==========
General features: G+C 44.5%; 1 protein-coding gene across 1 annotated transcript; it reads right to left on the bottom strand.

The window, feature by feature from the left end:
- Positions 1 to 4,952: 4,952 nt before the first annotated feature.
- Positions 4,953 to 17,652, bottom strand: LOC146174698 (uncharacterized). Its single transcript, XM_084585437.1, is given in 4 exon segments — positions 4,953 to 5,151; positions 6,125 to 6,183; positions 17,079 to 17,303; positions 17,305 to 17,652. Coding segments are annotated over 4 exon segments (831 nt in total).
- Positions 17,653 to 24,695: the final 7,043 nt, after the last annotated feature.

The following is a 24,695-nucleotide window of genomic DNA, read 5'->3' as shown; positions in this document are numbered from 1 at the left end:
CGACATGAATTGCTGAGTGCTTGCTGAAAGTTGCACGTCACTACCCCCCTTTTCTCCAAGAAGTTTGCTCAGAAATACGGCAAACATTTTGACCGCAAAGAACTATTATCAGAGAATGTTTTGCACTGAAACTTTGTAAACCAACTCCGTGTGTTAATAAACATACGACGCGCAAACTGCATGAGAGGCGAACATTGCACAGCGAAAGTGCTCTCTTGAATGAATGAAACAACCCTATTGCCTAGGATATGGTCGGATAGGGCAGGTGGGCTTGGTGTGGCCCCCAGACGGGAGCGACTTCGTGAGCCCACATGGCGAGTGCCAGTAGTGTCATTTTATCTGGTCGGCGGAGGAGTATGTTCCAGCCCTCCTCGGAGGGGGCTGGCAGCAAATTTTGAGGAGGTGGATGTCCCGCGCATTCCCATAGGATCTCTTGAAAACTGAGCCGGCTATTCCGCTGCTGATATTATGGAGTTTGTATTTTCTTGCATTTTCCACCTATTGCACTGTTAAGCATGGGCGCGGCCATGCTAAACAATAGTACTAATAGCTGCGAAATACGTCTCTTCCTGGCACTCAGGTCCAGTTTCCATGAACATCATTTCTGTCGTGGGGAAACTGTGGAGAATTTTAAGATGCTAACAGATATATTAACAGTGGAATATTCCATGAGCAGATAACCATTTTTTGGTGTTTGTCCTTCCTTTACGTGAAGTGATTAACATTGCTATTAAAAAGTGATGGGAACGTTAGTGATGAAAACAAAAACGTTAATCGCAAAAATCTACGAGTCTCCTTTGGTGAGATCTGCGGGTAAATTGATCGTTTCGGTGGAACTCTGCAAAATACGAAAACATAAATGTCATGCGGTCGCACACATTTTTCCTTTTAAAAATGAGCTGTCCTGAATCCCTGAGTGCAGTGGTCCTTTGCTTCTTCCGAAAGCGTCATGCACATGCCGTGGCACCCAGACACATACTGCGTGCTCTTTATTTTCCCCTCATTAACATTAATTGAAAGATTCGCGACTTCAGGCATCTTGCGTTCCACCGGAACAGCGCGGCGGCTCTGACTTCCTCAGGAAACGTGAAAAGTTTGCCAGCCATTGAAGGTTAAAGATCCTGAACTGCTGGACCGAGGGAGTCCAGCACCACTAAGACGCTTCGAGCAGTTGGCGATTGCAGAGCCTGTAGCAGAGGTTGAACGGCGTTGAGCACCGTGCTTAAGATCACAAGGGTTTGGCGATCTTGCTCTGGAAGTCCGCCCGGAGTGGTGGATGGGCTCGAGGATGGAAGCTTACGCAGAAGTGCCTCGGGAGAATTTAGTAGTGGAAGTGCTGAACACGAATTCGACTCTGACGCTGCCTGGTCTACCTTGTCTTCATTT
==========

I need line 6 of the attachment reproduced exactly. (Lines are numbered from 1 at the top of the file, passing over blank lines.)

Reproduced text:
The following is a 24,695-nucleotide window of genomic DNA, read 5'->3' as shown; positions in this document are numbered from 1 at the left end: